California federal court ruling pushes SoCal closer to bankruptcy

By the OGJ Online Staff

HOUSTON, Feb. 12, 2001—Southern California Edison Co. was dealt a blow Monday in federal court when the judge denied its request for an immediate rate hike.

The utility sued the California Public Utilities Commission (PUC) in U.S. District Court in Los Angeles to overturn PUC rulings that prevented the company from recovering its wholesale power costs through higher rates. The wholesale price of electricity has increased dramatically and retail rates are frozen. Southern California Edison, a unit of Edison International, and Pacific Gas & Electric Co. are caught in a squeeze that has pushed them to the brink of bankruptcy as they build up hundreds of millions of dollars in unpaid power bills.

The judge did move up to March 5 from March 19 an evidentiary hearing in preparation for the trial. The court also invited attorneys from both sides to present motions for summary judgment at the hearing.

He ruled against the request for a immediate rate hike based on a state’s rights argument.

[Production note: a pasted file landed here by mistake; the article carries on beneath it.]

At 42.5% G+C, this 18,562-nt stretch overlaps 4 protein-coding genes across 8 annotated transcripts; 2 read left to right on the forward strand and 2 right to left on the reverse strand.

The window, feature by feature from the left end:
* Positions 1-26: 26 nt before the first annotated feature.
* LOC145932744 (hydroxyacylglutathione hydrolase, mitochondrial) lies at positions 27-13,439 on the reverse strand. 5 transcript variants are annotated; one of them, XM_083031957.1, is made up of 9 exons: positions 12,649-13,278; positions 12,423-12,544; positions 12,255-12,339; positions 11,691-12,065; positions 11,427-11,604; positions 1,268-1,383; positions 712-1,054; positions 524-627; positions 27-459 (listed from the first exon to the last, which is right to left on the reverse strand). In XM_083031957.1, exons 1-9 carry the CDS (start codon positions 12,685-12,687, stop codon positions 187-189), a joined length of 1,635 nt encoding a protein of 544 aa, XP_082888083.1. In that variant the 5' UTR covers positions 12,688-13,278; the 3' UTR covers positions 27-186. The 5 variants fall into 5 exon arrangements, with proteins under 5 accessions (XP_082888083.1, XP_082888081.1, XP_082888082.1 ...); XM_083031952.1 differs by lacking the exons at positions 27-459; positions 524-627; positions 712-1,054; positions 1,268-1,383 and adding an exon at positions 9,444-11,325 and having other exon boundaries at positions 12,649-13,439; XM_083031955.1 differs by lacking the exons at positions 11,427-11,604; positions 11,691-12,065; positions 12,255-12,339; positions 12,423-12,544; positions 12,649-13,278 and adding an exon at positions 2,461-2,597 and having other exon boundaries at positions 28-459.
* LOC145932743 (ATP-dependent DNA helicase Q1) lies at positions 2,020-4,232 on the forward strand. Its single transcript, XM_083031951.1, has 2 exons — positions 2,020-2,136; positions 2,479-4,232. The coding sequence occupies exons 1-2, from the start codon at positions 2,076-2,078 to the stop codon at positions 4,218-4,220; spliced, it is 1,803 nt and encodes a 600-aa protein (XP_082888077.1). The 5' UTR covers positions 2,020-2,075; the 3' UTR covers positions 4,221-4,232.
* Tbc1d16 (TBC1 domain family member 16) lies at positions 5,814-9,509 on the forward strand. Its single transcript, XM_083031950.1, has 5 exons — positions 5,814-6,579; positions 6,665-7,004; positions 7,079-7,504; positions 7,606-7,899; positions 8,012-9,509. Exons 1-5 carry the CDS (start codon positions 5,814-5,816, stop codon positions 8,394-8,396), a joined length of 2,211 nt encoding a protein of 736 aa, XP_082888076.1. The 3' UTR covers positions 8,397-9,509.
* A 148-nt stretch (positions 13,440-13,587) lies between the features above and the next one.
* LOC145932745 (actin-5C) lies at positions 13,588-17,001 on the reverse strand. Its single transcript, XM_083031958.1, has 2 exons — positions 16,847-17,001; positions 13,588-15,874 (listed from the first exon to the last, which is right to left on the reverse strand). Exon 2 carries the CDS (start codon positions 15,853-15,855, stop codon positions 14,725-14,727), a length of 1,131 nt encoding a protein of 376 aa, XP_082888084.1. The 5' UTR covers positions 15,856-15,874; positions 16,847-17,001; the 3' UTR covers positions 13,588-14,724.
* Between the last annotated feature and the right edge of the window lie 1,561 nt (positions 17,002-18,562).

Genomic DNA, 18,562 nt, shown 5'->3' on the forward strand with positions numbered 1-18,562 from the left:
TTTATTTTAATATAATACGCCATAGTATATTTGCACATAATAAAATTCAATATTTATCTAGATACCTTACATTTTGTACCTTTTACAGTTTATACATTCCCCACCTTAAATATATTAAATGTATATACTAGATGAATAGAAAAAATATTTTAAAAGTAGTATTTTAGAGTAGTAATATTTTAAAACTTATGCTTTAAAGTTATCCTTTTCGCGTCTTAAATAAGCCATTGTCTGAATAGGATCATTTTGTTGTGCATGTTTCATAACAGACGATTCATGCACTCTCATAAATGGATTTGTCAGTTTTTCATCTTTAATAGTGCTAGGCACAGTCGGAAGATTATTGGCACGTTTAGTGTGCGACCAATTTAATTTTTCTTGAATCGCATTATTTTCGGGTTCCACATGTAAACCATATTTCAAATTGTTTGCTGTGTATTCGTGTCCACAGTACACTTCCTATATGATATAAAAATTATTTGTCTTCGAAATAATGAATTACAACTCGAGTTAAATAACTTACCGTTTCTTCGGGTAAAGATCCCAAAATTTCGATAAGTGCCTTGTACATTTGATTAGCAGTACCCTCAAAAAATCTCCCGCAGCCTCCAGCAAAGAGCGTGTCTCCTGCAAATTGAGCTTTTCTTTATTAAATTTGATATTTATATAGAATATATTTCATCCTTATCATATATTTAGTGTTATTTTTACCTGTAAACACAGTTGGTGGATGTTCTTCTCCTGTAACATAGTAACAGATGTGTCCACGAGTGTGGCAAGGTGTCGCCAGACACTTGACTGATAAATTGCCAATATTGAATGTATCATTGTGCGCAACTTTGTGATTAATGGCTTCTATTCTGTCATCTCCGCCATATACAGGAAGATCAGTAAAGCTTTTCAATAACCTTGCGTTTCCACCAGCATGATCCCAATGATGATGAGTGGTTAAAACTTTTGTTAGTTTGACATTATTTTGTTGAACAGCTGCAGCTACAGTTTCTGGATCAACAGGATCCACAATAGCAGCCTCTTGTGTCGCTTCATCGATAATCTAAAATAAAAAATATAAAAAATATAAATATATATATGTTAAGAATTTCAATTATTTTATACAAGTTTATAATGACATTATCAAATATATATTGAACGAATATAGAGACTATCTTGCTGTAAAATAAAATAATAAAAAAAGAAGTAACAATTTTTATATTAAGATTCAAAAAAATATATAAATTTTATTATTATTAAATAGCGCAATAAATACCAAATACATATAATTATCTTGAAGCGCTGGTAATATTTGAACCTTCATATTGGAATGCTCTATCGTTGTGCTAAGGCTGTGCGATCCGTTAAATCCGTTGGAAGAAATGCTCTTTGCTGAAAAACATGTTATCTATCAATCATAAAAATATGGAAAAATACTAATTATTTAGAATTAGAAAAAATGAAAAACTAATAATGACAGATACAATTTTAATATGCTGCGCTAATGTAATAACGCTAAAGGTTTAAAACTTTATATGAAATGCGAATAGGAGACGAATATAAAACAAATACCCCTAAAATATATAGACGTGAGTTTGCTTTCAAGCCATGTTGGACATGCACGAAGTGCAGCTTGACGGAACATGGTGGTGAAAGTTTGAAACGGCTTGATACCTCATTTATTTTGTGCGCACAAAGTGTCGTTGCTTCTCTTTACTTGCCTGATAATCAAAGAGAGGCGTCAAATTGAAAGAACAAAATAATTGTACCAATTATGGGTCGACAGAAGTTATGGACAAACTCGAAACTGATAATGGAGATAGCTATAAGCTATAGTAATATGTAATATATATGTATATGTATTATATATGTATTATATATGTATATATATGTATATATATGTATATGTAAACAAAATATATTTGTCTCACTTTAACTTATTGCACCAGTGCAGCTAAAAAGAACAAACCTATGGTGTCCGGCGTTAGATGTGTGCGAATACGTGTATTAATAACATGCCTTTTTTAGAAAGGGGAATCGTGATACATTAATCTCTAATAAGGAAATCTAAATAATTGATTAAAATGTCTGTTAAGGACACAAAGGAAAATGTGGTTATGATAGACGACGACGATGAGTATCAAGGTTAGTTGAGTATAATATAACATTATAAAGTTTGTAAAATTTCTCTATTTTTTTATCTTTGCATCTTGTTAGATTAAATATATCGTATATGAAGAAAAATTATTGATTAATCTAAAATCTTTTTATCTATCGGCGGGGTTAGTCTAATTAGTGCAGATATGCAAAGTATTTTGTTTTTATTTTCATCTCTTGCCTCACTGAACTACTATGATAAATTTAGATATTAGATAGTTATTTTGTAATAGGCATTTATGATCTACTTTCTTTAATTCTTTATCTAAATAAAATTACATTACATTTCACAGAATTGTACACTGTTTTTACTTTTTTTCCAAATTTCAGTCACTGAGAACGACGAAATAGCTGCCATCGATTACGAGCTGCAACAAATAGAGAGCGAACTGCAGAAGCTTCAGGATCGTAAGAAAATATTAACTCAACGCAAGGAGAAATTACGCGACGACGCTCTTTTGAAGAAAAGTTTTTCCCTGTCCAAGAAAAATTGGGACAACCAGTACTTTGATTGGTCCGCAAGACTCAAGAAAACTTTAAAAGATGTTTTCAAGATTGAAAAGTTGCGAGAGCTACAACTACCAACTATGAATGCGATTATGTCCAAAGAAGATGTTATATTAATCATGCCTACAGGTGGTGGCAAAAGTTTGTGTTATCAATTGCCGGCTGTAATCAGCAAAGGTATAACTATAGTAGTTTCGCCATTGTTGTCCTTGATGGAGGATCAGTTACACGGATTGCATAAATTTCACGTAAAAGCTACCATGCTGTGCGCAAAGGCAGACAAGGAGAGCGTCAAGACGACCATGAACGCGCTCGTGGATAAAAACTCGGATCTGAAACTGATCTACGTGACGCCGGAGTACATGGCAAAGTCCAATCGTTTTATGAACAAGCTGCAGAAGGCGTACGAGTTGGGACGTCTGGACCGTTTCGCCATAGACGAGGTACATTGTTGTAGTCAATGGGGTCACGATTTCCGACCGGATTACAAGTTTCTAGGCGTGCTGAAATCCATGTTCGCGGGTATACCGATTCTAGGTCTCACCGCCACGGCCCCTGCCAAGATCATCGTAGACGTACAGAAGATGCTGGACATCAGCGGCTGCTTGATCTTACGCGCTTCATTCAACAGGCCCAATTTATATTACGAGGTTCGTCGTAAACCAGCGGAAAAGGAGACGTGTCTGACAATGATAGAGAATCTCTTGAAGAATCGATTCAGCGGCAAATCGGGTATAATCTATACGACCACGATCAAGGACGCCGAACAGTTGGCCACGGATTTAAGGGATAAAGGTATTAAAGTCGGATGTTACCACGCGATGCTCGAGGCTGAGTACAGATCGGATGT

Analysts say the case could have dire consequences for the utility. It increases the chances Southern California Edison (SCE) could be forced into bankruptcy by creditors counting on the court to hike rates and help the utility meet its debt obligations. The utility said it will hold a conference call with some of its creditors Feb. 13 to discuss the ruling.

The original complaint was filed Nov. 13 after the PUC denied a SCE request for higher rates. SCE alleged the PUC violated federal law when it required the company to procure wholesale power for its customers from the state’s newly deregulated wholesale market and sell it without markup.

Late Friday three generators formed a creditor’s committee to pursue “options” that might force the utility into bankruptcy. Dynegy Inc., Reliant Energy Inc., and Mirant Corp. (formerly Southern Energy) are seeking payment for power already delivered to the utility.

The newly formed creditor’s committee has not decided to pull the plug on the utilities yet based on the ruling, says Richard Wheatley, spokesman for Reliant Energy.

“We’re not doing anything yet,” he says. “Today’s action by the federal court has no bearing on whether we are pushed over the brink. No decisions have been made by the creditors’ committee based on that ruling.”

Meanwhile, generators are racking up “receivables” from power produced and ultimately sold to the utilities. The utilities are not paying their bills and are in default on many of their long-term debt obligations, in addition to their power bills. The generators are also under court order until Feb. 16 to continue selling power whether or not they get paid.

Reliant Energy Wholesale Group Pres. Joe Bob Perkins said his company is preparing an appeal to the U.S. Ninth Circuit Court of Appeals, if necessary after the Feb. 16 ruling.